Monday, May 30, 2011

Shooting 'Molly-dooker'!

In the tactical shooting world there are seldom times that a right handed shooter needs to be a 'molly-dooker' (Australian slang) or left handed. So why are more and more shooting instructors, me included, teaching this low percentage skill to our modern war fighters? Surely it makes more sense to train someone to a better standard on their natural side rather than spend time trying to teach them to become a left hander, right!?

Well, it's partly true. It definitely makes a lot of sense to train someone to a higher standard on the natural side before training them to become a steely eyed freedom fighter on their non-master or support side.

So when would I ever need to switch the gun to my non-master side? And even if I did, why would I need to do it so fast?

These are the typical questions that I get asked when training students on this advanced technique. The answer though really lies with the task that needs to be performed by the individual or the unit. For example, an assault team that is dynamically entering a structure using the principle of speed to their advantage in order to maximize surprise, left handed techniques will seldom if ever apply. This is due to the short duration of the mission and use of overwhelming force ratios. This type of approach is frequently used also during hostage rescue or recovery type operations.

But, with the emergence of new enemy tactics, techniques and procedures (TTPs) designed to combat our modern warfare doctrine, we the good guys need to adapt and develop new TTPs or Standard Operating Procedures (SOPs) to counter our enemies. This struggle or tug-of-war as it were, has been going on for centuries.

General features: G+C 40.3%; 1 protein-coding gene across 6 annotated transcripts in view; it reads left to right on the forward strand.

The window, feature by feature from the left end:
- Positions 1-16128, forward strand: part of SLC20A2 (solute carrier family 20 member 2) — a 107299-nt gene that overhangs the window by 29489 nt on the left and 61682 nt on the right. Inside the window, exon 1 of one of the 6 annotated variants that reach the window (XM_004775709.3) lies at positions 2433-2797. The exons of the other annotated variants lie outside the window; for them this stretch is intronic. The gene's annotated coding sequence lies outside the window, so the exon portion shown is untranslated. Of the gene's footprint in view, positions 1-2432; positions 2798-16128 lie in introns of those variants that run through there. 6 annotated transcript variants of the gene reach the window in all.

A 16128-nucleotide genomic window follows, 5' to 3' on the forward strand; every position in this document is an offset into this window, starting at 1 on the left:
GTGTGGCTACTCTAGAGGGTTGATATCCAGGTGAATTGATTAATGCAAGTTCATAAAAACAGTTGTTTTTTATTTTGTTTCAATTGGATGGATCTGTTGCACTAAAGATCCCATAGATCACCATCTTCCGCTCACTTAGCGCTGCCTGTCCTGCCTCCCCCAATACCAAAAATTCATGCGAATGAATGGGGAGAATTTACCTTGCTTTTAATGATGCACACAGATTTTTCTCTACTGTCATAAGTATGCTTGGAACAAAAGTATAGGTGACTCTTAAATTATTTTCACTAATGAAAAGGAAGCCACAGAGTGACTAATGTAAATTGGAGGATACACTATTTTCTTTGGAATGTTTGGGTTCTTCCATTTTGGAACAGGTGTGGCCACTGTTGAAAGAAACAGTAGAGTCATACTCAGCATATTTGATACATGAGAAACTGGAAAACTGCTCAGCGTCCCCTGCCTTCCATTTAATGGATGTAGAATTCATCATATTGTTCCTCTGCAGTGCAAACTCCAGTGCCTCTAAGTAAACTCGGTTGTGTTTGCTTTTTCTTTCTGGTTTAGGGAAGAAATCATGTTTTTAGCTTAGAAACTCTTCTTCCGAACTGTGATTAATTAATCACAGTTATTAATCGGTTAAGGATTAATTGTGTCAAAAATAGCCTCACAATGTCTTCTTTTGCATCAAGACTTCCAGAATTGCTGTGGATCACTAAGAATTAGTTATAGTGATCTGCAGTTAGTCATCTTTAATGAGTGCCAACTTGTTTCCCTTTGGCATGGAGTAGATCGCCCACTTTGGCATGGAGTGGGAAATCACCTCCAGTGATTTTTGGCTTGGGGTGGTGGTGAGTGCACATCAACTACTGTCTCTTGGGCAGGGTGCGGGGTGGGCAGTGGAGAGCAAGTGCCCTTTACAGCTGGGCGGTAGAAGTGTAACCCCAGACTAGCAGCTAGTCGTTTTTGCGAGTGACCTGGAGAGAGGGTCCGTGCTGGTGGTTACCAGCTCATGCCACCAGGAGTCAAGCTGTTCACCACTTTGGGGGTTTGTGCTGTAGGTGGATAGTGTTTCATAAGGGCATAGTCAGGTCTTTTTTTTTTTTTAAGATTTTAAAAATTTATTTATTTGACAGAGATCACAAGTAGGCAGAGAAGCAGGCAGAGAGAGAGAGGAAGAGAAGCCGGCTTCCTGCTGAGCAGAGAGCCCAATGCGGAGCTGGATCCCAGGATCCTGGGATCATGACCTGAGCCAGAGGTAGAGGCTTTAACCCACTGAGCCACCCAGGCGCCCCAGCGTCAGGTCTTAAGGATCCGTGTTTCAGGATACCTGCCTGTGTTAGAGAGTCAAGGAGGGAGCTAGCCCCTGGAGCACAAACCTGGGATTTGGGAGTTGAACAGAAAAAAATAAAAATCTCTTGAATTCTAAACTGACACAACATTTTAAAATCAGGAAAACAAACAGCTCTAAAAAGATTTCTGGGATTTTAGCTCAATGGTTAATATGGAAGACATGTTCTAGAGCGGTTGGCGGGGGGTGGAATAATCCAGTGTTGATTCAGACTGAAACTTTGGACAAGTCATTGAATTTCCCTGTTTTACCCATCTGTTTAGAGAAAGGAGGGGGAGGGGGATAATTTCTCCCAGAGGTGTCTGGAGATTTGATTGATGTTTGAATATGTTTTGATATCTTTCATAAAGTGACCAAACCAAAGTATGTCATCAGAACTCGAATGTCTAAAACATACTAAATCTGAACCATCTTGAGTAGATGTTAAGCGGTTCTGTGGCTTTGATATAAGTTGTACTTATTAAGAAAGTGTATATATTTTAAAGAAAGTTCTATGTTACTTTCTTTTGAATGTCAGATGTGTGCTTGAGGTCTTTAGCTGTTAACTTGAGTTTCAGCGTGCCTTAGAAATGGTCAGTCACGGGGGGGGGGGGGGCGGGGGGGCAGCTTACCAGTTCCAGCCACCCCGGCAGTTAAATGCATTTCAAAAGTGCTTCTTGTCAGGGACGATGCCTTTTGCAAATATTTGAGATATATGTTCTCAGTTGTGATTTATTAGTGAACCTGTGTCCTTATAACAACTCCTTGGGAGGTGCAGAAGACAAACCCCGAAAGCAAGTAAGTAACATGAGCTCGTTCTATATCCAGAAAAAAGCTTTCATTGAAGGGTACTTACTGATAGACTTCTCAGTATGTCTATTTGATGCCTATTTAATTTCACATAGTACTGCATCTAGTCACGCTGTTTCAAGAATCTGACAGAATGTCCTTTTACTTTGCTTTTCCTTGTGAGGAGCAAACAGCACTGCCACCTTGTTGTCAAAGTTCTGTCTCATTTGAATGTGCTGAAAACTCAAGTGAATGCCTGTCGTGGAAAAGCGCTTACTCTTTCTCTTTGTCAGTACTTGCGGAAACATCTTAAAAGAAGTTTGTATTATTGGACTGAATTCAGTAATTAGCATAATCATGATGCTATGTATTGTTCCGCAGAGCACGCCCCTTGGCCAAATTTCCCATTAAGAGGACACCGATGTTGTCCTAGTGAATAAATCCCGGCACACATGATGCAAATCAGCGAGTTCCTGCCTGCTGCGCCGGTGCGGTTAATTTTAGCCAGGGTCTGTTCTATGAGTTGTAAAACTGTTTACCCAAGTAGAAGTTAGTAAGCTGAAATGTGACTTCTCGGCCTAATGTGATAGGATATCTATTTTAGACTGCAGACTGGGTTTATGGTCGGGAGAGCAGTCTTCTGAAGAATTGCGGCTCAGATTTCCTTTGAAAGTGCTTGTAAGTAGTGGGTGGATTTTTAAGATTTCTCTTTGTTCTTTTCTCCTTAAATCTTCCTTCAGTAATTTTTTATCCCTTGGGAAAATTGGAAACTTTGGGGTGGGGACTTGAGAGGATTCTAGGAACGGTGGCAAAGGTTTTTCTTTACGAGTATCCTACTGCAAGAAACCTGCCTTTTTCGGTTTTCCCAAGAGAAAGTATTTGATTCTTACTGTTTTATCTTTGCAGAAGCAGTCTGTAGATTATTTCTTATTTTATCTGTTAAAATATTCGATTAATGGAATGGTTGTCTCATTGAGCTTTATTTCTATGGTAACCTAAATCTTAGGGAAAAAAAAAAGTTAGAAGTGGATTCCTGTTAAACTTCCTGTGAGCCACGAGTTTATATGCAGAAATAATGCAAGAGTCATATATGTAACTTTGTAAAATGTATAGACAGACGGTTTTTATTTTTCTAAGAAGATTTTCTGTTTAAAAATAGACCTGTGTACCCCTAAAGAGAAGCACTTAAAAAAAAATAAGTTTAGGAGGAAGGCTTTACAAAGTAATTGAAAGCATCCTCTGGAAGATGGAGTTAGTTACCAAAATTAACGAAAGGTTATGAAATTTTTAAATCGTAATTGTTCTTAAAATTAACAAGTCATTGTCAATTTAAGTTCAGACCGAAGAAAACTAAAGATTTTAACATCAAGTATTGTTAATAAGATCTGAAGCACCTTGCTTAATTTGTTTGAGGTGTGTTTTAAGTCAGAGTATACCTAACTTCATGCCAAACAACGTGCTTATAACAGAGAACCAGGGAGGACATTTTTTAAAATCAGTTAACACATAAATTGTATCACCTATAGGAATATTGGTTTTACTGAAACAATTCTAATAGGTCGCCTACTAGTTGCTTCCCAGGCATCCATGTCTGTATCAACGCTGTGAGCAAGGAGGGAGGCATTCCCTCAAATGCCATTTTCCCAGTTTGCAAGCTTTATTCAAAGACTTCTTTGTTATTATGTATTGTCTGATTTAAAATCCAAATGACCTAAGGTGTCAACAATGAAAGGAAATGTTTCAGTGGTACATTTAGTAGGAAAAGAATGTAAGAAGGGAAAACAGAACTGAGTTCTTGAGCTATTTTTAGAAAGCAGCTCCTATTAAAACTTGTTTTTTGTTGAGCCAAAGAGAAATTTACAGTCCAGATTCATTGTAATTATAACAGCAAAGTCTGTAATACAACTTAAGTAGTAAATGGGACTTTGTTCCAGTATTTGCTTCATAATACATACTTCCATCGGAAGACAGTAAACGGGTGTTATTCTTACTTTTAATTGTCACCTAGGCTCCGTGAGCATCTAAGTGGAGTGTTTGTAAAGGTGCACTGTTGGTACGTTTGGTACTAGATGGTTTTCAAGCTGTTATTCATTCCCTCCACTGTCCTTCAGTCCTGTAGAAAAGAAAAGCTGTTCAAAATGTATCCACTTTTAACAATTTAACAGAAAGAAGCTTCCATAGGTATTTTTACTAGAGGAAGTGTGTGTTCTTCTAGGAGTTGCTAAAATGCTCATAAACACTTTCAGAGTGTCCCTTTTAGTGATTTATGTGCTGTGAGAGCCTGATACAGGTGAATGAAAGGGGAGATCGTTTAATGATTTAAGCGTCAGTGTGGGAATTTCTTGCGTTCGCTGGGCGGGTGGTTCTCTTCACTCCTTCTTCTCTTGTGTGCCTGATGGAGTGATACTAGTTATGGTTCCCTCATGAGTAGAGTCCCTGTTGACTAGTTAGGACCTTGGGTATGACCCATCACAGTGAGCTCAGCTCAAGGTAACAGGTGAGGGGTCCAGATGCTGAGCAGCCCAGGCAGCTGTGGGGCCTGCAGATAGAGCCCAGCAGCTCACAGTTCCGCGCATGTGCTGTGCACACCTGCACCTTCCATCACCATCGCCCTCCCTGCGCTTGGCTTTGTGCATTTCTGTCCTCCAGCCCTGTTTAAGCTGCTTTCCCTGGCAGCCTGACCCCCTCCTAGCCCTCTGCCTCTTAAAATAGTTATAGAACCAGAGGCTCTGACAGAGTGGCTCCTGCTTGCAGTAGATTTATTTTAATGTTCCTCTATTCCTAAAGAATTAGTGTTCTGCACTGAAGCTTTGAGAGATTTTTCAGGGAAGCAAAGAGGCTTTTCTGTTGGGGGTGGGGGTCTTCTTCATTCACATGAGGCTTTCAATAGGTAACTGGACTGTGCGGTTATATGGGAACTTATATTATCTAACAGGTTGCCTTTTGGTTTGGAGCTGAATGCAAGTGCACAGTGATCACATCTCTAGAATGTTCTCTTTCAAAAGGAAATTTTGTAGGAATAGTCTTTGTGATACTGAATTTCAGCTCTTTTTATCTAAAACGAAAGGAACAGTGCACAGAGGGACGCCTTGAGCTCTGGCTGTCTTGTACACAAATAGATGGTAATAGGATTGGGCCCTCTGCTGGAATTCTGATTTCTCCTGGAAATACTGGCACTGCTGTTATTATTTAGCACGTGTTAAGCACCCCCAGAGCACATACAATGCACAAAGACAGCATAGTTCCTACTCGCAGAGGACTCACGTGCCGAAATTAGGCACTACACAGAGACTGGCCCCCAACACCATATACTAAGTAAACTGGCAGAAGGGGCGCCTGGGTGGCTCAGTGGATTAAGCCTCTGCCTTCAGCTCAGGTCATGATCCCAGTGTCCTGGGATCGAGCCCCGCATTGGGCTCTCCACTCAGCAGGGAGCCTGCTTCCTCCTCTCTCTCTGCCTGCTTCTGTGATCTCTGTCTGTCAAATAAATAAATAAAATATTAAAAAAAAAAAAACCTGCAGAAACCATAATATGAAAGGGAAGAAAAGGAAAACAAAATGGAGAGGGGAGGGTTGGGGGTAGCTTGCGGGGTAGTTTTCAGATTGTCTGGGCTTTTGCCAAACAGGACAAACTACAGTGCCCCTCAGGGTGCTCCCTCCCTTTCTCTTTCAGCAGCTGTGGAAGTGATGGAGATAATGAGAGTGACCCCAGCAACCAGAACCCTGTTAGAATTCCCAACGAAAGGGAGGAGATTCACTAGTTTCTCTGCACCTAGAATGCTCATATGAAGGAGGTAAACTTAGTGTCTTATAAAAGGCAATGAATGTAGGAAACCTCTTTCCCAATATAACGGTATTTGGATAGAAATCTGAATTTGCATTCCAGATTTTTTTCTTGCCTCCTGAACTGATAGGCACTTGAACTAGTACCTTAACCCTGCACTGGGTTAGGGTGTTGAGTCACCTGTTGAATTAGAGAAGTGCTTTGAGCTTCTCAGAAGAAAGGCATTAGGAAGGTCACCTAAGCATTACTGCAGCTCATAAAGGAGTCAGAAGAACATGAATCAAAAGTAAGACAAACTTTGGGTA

How this relates to being a 'molly-dooker' is this. Being able to safely handle and operate the weapon on both sides of the body confidently, provides the shooter with added security when performing CQB/MOUT (Close Quarters Battle/Military Operations in Urban Terrain). Being able to switch the weapon from natural to support shoulder, mount the weapon and accurately engage a target quickly and decisively is a real advantage to the shooter. Shooting from the support shoulder and from support side cover will provide the shooter with more security as he will be less exposed to the threat. These types of scenarios typically present themselves during urban warfare or MOUT operations. Support side shooting techniques can provide the commander with added force protection and flexibility, allowing him to clear enemy held strongholds more methodically while ensuring that the security and protection of his men is still maintained. This is particularly useful when conducting night operations using NVG's and Lasers.

There is another reason for shooting left handed, and that is to maintain combat effectiveness while injured. In line with the principles of Tactical Combat Casualty Care (TCCC), if injured during combat operations, an individual should apply self aid and attempt to regain the initiative and continue the fight if possible. In situations like this, the shooter may need to employ the primary weapon from the support side should he sustain injuries precluding him from using his natural side.

Some of our advanced weapons manipulations training will involve the students handling and operating the weapon with the support hand and shooting from the support shoulder. This training includes support hand manipulations where the student will need to rectify malfunctions and reload the weapon using only the support hand.

We always stress the necessity for speed and accuracy of movement during the drills. This is to breed the instinctive nature of weapon handling and shows us that the student has in fact learnt the drill, committed the sequence to the subconscious and is able to perform the drill on demand under stress.

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